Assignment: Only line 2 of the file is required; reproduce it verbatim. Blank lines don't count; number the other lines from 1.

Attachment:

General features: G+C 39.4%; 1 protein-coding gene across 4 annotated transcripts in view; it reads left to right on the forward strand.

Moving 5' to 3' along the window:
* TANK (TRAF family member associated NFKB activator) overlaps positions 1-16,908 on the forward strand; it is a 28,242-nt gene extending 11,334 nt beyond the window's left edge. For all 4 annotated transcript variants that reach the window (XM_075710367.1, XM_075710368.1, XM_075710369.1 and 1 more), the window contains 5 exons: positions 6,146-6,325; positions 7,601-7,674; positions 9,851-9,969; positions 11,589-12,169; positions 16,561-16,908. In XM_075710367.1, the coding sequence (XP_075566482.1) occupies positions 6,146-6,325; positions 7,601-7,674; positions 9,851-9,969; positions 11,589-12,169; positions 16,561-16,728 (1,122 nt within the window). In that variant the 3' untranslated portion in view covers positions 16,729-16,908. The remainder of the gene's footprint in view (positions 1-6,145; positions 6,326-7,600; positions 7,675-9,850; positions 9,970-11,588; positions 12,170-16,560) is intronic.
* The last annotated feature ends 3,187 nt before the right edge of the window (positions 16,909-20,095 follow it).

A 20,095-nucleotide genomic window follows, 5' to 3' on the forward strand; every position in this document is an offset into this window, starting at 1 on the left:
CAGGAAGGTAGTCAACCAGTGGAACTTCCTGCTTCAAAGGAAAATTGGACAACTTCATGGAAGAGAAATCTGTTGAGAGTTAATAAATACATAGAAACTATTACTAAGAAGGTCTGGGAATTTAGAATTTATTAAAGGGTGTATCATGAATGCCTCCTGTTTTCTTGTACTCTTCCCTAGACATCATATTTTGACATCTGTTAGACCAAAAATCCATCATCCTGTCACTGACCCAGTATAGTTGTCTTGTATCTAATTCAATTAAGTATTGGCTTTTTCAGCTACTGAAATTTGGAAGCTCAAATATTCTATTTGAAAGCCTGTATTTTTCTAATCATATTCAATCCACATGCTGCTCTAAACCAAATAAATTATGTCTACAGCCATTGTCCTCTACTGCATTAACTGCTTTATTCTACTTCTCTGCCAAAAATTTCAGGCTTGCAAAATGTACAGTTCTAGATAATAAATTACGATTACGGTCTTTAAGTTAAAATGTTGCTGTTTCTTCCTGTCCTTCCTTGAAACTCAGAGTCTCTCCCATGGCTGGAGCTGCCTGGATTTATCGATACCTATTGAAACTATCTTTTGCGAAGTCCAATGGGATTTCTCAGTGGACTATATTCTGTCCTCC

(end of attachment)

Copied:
Moving 5' to 3' along the window: